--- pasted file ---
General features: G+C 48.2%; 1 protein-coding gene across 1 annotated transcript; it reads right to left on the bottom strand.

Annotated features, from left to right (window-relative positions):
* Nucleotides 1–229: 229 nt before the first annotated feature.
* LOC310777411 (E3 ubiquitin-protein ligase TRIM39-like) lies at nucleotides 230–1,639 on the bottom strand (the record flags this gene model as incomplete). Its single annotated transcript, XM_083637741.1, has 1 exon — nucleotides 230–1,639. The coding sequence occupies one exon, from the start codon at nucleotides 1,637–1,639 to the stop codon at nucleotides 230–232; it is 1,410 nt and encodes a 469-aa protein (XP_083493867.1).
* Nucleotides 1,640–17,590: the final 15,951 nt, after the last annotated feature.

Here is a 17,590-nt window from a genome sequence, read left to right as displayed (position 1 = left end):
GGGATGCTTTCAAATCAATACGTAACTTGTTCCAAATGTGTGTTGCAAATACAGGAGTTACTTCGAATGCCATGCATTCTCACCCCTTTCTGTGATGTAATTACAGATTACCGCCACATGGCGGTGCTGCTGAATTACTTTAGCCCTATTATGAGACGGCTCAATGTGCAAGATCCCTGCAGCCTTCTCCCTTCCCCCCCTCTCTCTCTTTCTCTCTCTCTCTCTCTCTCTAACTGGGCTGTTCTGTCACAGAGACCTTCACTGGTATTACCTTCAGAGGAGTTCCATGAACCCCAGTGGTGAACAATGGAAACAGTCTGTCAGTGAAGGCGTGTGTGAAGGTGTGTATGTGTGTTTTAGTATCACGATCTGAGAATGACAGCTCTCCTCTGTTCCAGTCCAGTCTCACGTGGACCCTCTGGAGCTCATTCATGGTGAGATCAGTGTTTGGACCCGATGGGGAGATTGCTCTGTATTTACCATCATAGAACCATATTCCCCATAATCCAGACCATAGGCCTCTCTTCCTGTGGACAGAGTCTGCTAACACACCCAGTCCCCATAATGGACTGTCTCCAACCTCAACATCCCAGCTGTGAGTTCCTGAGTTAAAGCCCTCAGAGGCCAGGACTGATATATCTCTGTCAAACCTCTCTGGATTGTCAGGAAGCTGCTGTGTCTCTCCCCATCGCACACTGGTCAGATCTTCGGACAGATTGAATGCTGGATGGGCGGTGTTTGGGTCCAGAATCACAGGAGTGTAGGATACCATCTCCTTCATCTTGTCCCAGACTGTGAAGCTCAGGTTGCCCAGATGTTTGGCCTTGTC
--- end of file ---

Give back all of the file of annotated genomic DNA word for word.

General features: G+C 48.2%; 1 protein-coding gene across 1 annotated transcript; it reads right to left on the bottom strand.

Annotated features, from left to right (window-relative positions):
* Nucleotides 1–229: 229 nt before the first annotated feature.
* LOC310777411 (E3 ubiquitin-protein ligase TRIM39-like) lies at nucleotides 230–1,639 on the bottom strand (the record flags this gene model as incomplete). Its single annotated transcript, XM_083637741.1, has 1 exon — nucleotides 230–1,639. The coding sequence occupies one exon, from the start codon at nucleotides 1,637–1,639 to the stop codon at nucleotides 230–232; it is 1,410 nt and encodes a 469-aa protein (XP_083493867.1).
* Nucleotides 1,640–17,590: the final 15,951 nt, after the last annotated feature.

Here is a 17,590-nt window from a genome sequence, read left to right as displayed (position 1 = left end):
GGGATGCTTTCAAATCAATACGTAACTTGTTCCAAATGTGTGTTGCAAATACAGGAGTTACTTCGAATGCCATGCATTCTCACCCCTTTCTGTGATGTAATTACAGATTACCGCCACATGGCGGTGCTGCTGAATTACTTTAGCCCTATTATGAGACGGCTCAATGTGCAAGATCCCTGCAGCCTTCTCCCTTCCCCCCCTCTCTCTCTTTCTCTCTCTCTCTCTCTCTCTAACTGGGCTGTTCTGTCACAGAGACCTTCACTGGTATTACCTTCAGAGGAGTTCCATGAACCCCAGTGGTGAACAATGGAAACAGTCTGTCAGTGAAGGCGTGTGTGAAGGTGTGTATGTGTGTTTTAGTATCACGATCTGAGAATGACAGCTCTCCTCTGTTCCAGTCCAGTCTCACGTGGACCCTCTGGAGCTCATTCATGGTGAGATCAGTGTTTGGACCCGATGGGGAGATTGCTCTGTATTTACCATCATAGAACCATATTCCCCATAATCCAGACCATAGGCCTCTCTTCCTGTGGACAGAGTCTGCTAACACACCCAGTCCCCATAATGGACTGTCTCCAACCTCAACATCCCAGCTGTGAGTTCCTGAGTTAAAGCCCTCAGAGGCCAGGACTGATATATCTCTGTCAAACCTCTCTGGATTGTCAGGAAGCTGCTGTGTCTCTCCCCATCGCACACTGGTCAGATCTTCGGACAGATTGAATGCTGGATGGGCGGTGTTTGGGTCCAGAATCACAGGAGTGTAGGATACCATCTCCTTCATCTTGTCCCAGACTGTGAAGCTCAGGTTGCCCAGATGTTTGGCCTTGTC